Satawu wants more heads on the block as Transnet Ports boss Pepi Silinga walks the plank

Pepi Silinga, who was previously the CEO of CDC, joined TNPA in October 2020 after being with the CDC for 22 years. SUPPLIED

Pepi Silinga, who was previously the CEO of CDC, joined TNPA in October 2020 after being with the CDC for 22 years. SUPPLIED

Published Jun 24, 2024


THE South African Transport Workers Union (Satawu) has called for deeper investigation into others who may have been involved with the suspended CEO of Transnet National Ports Authority (TNPA), Pepi Silinga.

This comes after the utility confirmed at the weekend that it had taken disciplinary action against Silinga for appointing his former employer, the Coega Development Corporation (CDC), to erect fences around the ports of Durban, Richards Bay and Saldanha Bay in a tender whose value controversially ballooned from R80 million to over R300m.

Silinga, who was previously the CEO of CDC, joined TNPA in October 2020 after being with the CDC for 22 years.

Satawu, one of the largest workers’ union at Transnet, had already called for Silinga’s outright dismissal when President Cyril Ramaphosa signed a proclamation galvanising the Special Investigating Unit (SIU) into action in January.

Satawu’s spokesperson, Amanda Tshemese, said more than a dismissal was called for at TNPA.

Tshemese said Satawu had met with the Transnet board to share evidence on Silinga’s network of corruption, which would not be divulged until the entity gave its report.

“We gave them (the board) all the evidence that (Silinga), together with his friends, has stolen more than R300m from workers, the public and the poor,” Tshemese said.

“He also appointed his friends and family to management positions within the TNPA with no relevant qualifications and experience. We want them out as well, they must follow their master.

“Pepi Silinga’s case should set an example for anyone who steals from the public that their days are numbers.”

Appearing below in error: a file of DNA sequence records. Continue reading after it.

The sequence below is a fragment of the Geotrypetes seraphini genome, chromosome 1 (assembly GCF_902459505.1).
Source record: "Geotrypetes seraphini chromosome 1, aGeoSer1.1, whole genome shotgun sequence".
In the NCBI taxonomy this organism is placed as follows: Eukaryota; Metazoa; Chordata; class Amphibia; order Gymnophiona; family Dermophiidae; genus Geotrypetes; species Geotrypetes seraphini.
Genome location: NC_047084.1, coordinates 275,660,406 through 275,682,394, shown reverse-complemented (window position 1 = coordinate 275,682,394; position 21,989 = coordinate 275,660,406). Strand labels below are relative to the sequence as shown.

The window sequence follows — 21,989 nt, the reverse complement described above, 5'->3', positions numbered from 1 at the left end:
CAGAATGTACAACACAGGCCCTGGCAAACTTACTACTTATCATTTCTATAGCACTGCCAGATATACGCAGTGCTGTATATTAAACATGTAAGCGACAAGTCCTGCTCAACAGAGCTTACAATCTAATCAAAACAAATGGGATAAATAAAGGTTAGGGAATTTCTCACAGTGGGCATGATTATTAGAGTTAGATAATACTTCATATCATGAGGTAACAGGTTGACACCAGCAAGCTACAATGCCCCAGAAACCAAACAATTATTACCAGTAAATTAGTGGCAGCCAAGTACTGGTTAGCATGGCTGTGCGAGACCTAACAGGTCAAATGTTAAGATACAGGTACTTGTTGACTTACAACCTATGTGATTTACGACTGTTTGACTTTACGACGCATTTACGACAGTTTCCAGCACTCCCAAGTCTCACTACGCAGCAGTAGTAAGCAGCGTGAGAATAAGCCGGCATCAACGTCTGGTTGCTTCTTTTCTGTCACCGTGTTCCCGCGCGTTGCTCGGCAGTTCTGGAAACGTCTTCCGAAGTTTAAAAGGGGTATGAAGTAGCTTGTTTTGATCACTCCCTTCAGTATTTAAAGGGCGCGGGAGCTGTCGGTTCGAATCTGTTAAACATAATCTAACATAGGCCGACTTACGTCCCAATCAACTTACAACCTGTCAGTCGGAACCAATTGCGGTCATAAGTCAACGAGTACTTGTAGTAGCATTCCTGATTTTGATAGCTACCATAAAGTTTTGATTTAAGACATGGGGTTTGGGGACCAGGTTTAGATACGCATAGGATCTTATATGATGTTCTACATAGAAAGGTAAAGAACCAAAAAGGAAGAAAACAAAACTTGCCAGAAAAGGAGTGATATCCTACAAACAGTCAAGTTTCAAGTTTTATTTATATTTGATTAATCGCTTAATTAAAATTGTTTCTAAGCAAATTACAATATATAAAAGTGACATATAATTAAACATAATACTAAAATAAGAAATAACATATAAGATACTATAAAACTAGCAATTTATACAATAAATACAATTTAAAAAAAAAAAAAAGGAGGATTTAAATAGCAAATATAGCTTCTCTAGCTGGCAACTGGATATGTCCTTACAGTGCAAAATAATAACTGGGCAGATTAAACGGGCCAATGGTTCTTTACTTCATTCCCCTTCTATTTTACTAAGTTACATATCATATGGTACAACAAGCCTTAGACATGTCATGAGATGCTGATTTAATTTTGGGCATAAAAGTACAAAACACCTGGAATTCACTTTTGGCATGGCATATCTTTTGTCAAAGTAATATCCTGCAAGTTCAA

Silinga took a leave of absence in January this year at the height of the investigations.

Transnet has confirmed that Silinga was not the only one facing further investigations as per the conclusion of an agreement with Bowmans Attorneys, whom the entity has appointed to implement the recommendations of the report by Fundudzi Forensic Investigators.

The state-owned logistics firm said after a meeting with Bowmans on Friday, it had agreed to issue disciplinary charges against Silinga.

“On the same day, Transnet also instituted disciplinary charges against managers implicated in the Fundudzi report and other managers at TNPA implicated in acts of impropriety,” it said.

“External independent chairpersons have been appointed to chair all disciplinary proceedings.Transnet will ensure this matter is dealt with swiftly and with the necessary sensitivity.”

The DA representative on public enterprises, Dr Mimmy Gondwe, said at the weekend they looked forward to the final outcome.

Gondwe had urged the Presidency prior to the signing of the proclamation in January to mandate the SIU investigation.

“You will know that in January this year we wrote to President Ramaphosa,” she said.

“We welcome the decision by the board of the TNPA to issue disciplinary charges against its CEO following the conclusion (of an investigation) into the allegations of corruption levelled against him.”

Ramaphosa had indicated to Gondwe in early February that the matter had already been referred to the SIU prior to the correspondence.

“As you are aware, and to put it on record, both the SIU and Transnet have initiated investigations into the reported allegations against the CEO of the Transnet National Port Authority. Take note that the SIU investigation was initiated before the receipt of your letter on this matter,” the president’s communique to Gondwe stated.

TNPA controls and manages the ports of Richards Bay, Durban, Saldanha Bay, Cape Town, Gqeberha, East London, Mossel Bay, and Ngqura in the Eastern Cape.

Silinga in February countered and accused Satawu of trying to pressure him for the awarding of a cargo-handling contract tender at the port of Ngqura to Durban-based Solethu Marine Services, from which the union would benefit financially.

In an internal memo to the Transnet board, Silinga claimed he was approached by Satawu president Ntuthuzelo Mhlubulwana and general secretary Jack Mazibuko last year asking him to explain why he had  cancelled a cargo-handling contract that had been awarded to Durban-based Solethu Marine Services.